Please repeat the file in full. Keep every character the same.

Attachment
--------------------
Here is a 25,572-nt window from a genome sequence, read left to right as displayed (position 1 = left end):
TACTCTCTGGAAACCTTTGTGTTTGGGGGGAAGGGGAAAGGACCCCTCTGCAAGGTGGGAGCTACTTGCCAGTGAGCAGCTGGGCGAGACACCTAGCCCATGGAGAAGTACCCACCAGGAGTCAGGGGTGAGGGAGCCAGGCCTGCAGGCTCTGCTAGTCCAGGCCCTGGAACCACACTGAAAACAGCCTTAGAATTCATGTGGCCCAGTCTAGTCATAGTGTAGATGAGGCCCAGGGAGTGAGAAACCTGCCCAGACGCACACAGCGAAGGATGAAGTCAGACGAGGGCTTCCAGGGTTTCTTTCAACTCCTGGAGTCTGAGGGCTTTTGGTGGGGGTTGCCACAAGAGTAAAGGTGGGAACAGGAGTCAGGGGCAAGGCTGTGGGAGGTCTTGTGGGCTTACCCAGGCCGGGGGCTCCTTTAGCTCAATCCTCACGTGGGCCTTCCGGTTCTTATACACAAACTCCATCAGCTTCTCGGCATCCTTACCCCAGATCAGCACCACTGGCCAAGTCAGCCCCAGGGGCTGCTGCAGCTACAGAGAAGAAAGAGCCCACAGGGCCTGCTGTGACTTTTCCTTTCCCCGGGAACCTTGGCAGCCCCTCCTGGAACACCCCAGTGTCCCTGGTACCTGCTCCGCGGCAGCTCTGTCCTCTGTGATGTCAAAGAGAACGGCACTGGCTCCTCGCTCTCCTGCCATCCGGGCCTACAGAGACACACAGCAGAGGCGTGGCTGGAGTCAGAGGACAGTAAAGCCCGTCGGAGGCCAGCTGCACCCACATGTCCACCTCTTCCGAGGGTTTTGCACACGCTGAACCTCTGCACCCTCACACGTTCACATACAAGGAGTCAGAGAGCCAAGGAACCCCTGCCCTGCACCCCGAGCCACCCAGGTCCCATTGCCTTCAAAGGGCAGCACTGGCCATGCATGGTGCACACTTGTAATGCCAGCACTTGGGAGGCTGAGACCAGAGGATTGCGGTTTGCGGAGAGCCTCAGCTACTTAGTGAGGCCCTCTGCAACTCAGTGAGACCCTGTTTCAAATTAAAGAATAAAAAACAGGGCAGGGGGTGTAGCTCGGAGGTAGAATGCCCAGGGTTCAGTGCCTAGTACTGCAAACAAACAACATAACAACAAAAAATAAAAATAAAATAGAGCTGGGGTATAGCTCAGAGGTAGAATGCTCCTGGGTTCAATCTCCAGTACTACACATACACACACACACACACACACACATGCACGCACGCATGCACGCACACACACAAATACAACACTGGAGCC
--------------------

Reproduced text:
Here is a 25,572-nt window from a genome sequence, read left to right as displayed (position 1 = left end):
TACTCTCTGGAAACCTTTGTGTTTGGGGGGAAGGGGAAAGGACCCCTCTGCAAGGTGGGAGCTACTTGCCAGTGAGCAGCTGGGCGAGACACCTAGCCCATGGAGAAGTACCCACCAGGAGTCAGGGGTGAGGGAGCCAGGCCTGCAGGCTCTGCTAGTCCAGGCCCTGGAACCACACTGAAAACAGCCTTAGAATTCATGTGGCCCAGTCTAGTCATAGTGTAGATGAGGCCCAGGGAGTGAGAAACCTGCCCAGACGCACACAGCGAAGGATGAAGTCAGACGAGGGCTTCCAGGGTTTCTTTCAACTCCTGGAGTCTGAGGGCTTTTGGTGGGGGTTGCCACAAGAGTAAAGGTGGGAACAGGAGTCAGGGGCAAGGCTGTGGGAGGTCTTGTGGGCTTACCCAGGCCGGGGGCTCCTTTAGCTCAATCCTCACGTGGGCCTTCCGGTTCTTATACACAAACTCCATCAGCTTCTCGGCATCCTTACCCCAGATCAGCACCACTGGCCAAGTCAGCCCCAGGGGCTGCTGCAGCTACAGAGAAGAAAGAGCCCACAGGGCCTGCTGTGACTTTTCCTTTCCCCGGGAACCTTGGCAGCCCCTCCTGGAACACCCCAGTGTCCCTGGTACCTGCTCCGCGGCAGCTCTGTCCTCTGTGATGTCAAAGAGAACGGCACTGGCTCCTCGCTCTCCTGCCATCCGGGCCTACAGAGACACACAGCAGAGGCGTGGCTGGAGTCAGAGGACAGTAAAGCCCGTCGGAGGCCAGCTGCACCCACATGTCCACCTCTTCCGAGGGTTTTGCACACGCTGAACCTCTGCACCCTCACACGTTCACATACAAGGAGTCAGAGAGCCAAGGAACCCCTGCCCTGCACCCCGAGCCACCCAGGTCCCATTGCCTTCAAAGGGCAGCACTGGCCATGCATGGTGCACACTTGTAATGCCAGCACTTGGGAGGCTGAGACCAGAGGATTGCGGTTTGCGGAGAGCCTCAGCTACTTAGTGAGGCCCTCTGCAACTCAGTGAGACCCTGTTTCAAATTAAAGAATAAAAAACAGGGCAGGGGGTGTAGCTCGGAGGTAGAATGCCCAGGGTTCAGTGCCTAGTACTGCAAACAAACAACATAACAACAAAAAATAAAAATAAAATAGAGCTGGGGTATAGCTCAGAGGTAGAATGCTCCTGGGTTCAATCTCCAGTACTACACATACACACACACACACACACACACATGCACGCACGCATGCACGCACACACACAAATACAACACTGGAGCC